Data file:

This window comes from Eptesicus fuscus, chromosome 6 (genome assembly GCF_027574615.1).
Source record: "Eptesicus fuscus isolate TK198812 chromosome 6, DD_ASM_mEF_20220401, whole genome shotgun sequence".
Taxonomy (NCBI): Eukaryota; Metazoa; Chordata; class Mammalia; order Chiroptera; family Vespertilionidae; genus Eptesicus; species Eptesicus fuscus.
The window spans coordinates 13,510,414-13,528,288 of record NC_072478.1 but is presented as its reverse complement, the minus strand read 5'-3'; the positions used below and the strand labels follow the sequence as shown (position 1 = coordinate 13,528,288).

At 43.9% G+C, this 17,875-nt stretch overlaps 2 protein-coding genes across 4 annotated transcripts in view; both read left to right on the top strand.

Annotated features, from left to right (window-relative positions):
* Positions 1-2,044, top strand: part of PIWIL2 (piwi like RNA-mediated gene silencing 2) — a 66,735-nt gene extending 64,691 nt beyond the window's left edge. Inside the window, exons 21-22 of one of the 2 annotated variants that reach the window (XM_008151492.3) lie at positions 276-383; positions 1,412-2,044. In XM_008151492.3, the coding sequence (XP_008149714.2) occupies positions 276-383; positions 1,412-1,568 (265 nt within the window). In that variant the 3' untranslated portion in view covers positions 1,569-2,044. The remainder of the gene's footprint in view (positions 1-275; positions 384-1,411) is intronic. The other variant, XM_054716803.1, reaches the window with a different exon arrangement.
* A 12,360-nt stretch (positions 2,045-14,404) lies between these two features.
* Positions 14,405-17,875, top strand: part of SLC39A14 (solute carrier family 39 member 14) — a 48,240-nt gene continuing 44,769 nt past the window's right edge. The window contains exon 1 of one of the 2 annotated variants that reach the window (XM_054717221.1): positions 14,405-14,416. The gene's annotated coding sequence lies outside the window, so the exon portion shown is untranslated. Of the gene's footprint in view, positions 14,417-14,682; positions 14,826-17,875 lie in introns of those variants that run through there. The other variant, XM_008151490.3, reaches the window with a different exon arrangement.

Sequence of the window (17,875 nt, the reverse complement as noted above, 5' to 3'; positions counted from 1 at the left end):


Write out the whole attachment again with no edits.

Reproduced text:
This window comes from Eptesicus fuscus, chromosome 6 (genome assembly GCF_027574615.1).
Source record: "Eptesicus fuscus isolate TK198812 chromosome 6, DD_ASM_mEF_20220401, whole genome shotgun sequence".
Taxonomy (NCBI): Eukaryota; Metazoa; Chordata; class Mammalia; order Chiroptera; family Vespertilionidae; genus Eptesicus; species Eptesicus fuscus.
The window spans coordinates 13,510,414-13,528,288 of record NC_072478.1 but is presented as its reverse complement, the minus strand read 5'-3'; the positions used below and the strand labels follow the sequence as shown (position 1 = coordinate 13,528,288).

At 43.9% G+C, this 17,875-nt stretch overlaps 2 protein-coding genes across 4 annotated transcripts in view; both read left to right on the top strand.

Annotated features, from left to right (window-relative positions):
* Positions 1-2,044, top strand: part of PIWIL2 (piwi like RNA-mediated gene silencing 2) — a 66,735-nt gene extending 64,691 nt beyond the window's left edge. Inside the window, exons 21-22 of one of the 2 annotated variants that reach the window (XM_008151492.3) lie at positions 276-383; positions 1,412-2,044. In XM_008151492.3, the coding sequence (XP_008149714.2) occupies positions 276-383; positions 1,412-1,568 (265 nt within the window). In that variant the 3' untranslated portion in view covers positions 1,569-2,044. The remainder of the gene's footprint in view (positions 1-275; positions 384-1,411) is intronic. The other variant, XM_054716803.1, reaches the window with a different exon arrangement.
* A 12,360-nt stretch (positions 2,045-14,404) lies between these two features.
* Positions 14,405-17,875, top strand: part of SLC39A14 (solute carrier family 39 member 14) — a 48,240-nt gene continuing 44,769 nt past the window's right edge. The window contains exon 1 of one of the 2 annotated variants that reach the window (XM_054717221.1): positions 14,405-14,416. The gene's annotated coding sequence lies outside the window, so the exon portion shown is untranslated. Of the gene's footprint in view, positions 14,417-14,682; positions 14,826-17,875 lie in introns of those variants that run through there. The other variant, XM_008151490.3, reaches the window with a different exon arrangement.

Sequence of the window (17,875 nt, the reverse complement as noted above, 5' to 3'; positions counted from 1 at the left end):